• Glomerular Sclerosis – The blood flow to the kidneys is decreased due to the narrowing of the renal arteries; thus, the kidneys shrink and lose function, causing kidney failure.
  • Glomerular Hypertension and Hyperfiltration – The glomeruli undergo sclerosis and renal tissue ischemia due to chronic hypertension. On the other hand, the unaffected nephrons try to compensate for the functional loss and do more work to filter the waste products leading to renal failure.

What Is the Epidemiology of Arteriolar Nephrosclerosis?

Arteriolar nephrosclerosis is one of the common causes of kidney failure. 17 to 25% of the patients under dialysis are affected by this condition due to uncontrolled hypertension. Studies report that the black population is highly susceptible to arteriolar nephrosclerosis.

Who Is at High Risk for Arteriolar Nephrosclerosis?

  • High blood pressure.
  • Old age.
  • Pre-existing kidney disease.
  • Diabetes.
  • Obesity.
  • Chronic inflammation.
  • Smoking.

What Are the Symptoms of Arteriolar Nephrosclerosis?

Symptoms may be attributed to progressing renal failure. It includes:

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  • Tiredness.
  • Lethargy.
  • Vomiting.
  • Nausea.
  • Pruritus (itching all over the body).
  • Loss of appetite.
  • Confusion.
  • Proteinuria (presence of protein in the urine).

How Is Arteriolar Nephrosclerosis Diagnosed?

Diagnosis of this condition is based on the following:

1. Clinical History:

A thorough clinical history of the symptoms associated with the condition and the elevated blood pressure gives a major clue in diagnosing arteriolar nephrosclerosis.

2. Monitoring Blood Pressure:

The patient’s blood pressure levels are elevated.

3. Ultrasound of Kidney:

Ultrasonographic examination of the kidney would reveal the deterioration of the kidney tissues owing to sclerosis and reduced kidney size due to reduced blood supply and tissue ischemia.

4. Kidney Biopsy:

Microscopic examination of the kidney tissues would reveal sclerosis of the glomeruli. The presence of homogenous pink hyaline material along the walls of the blood vessels causes the thickening of the blood vessels. Biopsy also shows the capillary basement membrane’s thickening, the capillary lumen’s collapse, and periglomerular scarring.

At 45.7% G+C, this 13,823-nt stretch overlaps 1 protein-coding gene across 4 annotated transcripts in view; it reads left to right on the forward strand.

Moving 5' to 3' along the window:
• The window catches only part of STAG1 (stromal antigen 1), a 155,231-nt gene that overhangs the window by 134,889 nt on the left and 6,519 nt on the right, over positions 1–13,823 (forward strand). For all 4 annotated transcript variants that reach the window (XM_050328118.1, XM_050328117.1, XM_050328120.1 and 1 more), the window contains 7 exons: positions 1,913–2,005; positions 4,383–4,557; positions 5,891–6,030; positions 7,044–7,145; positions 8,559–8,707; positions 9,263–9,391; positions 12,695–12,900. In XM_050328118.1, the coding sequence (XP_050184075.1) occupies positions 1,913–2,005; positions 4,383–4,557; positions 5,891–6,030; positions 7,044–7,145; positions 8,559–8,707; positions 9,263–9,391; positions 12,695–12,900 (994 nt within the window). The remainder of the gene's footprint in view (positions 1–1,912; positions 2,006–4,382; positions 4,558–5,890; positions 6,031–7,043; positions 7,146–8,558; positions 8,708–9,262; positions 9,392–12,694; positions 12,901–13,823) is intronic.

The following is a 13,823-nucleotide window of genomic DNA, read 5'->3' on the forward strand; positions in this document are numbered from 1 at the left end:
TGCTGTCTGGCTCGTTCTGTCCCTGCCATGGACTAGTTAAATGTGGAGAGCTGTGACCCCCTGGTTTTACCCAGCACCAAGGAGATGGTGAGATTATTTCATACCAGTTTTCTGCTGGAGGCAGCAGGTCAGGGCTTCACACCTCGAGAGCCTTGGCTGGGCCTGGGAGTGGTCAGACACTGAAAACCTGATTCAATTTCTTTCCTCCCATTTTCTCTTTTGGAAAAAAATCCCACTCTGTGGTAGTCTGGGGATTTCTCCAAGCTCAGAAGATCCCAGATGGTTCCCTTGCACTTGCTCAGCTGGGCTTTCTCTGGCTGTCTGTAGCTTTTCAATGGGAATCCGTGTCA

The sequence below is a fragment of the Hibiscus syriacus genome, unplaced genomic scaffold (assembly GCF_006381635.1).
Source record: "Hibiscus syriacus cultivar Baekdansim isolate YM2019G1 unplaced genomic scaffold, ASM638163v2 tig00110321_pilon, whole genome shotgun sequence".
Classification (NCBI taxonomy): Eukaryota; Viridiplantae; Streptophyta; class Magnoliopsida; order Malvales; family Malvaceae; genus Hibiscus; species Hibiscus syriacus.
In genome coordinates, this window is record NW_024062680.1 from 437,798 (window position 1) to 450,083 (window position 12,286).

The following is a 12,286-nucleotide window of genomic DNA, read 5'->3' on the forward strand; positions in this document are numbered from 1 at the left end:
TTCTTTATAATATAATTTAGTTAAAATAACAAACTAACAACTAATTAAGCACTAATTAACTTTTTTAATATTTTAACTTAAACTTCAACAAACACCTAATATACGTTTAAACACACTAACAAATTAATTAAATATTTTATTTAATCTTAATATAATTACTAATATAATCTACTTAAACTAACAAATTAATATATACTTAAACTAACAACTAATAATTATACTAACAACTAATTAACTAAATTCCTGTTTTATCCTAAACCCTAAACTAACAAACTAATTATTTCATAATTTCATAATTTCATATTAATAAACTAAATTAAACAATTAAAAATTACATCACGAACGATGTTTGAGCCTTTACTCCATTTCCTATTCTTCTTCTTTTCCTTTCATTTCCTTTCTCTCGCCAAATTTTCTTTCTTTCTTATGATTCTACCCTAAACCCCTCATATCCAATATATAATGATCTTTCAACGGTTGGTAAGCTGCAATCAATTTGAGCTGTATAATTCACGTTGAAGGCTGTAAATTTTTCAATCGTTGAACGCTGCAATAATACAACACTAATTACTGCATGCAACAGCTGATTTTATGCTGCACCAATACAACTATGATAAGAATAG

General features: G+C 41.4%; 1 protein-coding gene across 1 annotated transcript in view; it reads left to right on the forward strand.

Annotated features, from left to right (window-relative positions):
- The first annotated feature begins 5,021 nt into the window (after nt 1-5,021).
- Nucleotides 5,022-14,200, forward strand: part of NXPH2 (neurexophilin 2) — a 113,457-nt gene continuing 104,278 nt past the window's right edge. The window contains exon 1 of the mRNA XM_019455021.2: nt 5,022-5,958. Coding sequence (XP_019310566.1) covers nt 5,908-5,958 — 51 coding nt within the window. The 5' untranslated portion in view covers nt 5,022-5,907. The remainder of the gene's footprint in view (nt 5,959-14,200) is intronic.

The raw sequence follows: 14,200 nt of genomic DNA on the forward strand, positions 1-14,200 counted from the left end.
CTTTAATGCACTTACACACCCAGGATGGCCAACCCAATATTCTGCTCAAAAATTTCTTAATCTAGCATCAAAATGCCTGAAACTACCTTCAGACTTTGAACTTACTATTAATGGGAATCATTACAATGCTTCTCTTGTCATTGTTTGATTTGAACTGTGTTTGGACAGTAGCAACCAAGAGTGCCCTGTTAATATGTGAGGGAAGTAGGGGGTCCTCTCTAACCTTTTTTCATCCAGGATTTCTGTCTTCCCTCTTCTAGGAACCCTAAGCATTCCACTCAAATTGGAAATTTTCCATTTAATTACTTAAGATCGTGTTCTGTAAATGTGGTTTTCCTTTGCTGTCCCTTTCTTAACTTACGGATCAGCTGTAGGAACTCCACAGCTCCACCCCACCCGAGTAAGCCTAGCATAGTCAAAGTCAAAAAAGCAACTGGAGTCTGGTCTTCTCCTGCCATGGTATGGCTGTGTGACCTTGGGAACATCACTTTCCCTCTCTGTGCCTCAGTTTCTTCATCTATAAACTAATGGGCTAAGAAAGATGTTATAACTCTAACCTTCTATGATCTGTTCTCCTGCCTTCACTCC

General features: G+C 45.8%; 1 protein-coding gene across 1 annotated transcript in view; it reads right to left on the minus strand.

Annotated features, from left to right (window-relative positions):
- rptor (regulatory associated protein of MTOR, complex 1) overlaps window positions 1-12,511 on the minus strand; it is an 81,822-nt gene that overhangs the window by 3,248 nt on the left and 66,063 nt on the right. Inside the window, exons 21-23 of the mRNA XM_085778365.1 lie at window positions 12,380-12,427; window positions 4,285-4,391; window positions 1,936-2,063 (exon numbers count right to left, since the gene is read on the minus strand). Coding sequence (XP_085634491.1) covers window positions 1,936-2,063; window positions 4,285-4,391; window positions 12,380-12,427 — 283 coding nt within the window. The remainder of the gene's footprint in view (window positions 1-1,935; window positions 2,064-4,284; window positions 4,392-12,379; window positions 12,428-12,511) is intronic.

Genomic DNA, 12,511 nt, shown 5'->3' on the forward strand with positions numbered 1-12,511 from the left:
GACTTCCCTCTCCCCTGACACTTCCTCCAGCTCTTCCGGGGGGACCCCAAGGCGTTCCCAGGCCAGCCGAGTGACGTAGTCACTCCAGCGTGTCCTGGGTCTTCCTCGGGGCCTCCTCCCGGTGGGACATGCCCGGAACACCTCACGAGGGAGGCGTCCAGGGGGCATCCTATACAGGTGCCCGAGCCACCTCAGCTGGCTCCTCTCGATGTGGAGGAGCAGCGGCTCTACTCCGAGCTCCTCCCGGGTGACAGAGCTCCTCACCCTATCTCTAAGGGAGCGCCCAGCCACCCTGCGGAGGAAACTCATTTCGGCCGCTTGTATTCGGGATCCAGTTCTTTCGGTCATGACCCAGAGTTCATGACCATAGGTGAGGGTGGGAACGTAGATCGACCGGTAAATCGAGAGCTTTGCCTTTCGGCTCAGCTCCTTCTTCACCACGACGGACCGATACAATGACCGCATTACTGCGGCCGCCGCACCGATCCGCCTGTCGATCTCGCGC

5. Blood Examination:

Blood examination would reveal the signs of decreased kidney function, such as elevated serum creatinine and urea levels.

6. Urine Examination:

Examination of urine would reveal the presence of protein in the urine, and the tiny tube-shaped particles called urinary casts in the urine sediments.

How Is Arteriolar Nephrosclerosis Managed?

The prime goal of treatment in arteriolar nephrosclerosis is to control elevated blood pressure levels. Followed by correcting the complications;

1. ACE Inhibitors – Angiotensin-converting enzyme inhibitors can be prescribed to reduce the high blood pressure levels.

2. ARB Drugs – Angiotensin II receptor blockers would also help in controlling hypertension.

3. Combination Drugs – A combination of ACE Inhibitors and ARB can be given in cases with severely high blood pressure levels.

4. Calcium Channel Blockers And Thiazide Diuretics – Can also be given to reduce hypertension.

5. Chronic Kidney Disease – Kidney disease caused by ischemia can be managed by restricting salt and fluid intake.

6. End-Stage Renal Disease – In such cases, dialysis is indicated, or kidney transplantation is the treatment of choice.

7. Non-pharmacological Measures– Other general measures such as:

  • Regular exercise.
  • Weight loss.
  • Salt restrictions.
  • Limited water intake.

This would help control blood pressure and reduce the load on the kidneys.

What Is the Prognosis of Arteriolar Nephrosclerosis?

The prognosis of this condition largely depends on blood pressure control and the amount of kidney damage. As renal failure develops slowly, the prior treatment would help prevent permanent kidney damage. Studies state that only 1 to 2 % of people develop renal failure after 5 to 10 years of arteriolar nephrosclerosis.


Arteriolar nephrosclerosis is a blood vessel disorder of the kidney caused as a result of chronic uncontrolled hypertension. It is reported to be one of the common causes of renal failure. The prognosis is reported to be good, with prompt management of hypertension.


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About the Author: Tung Chi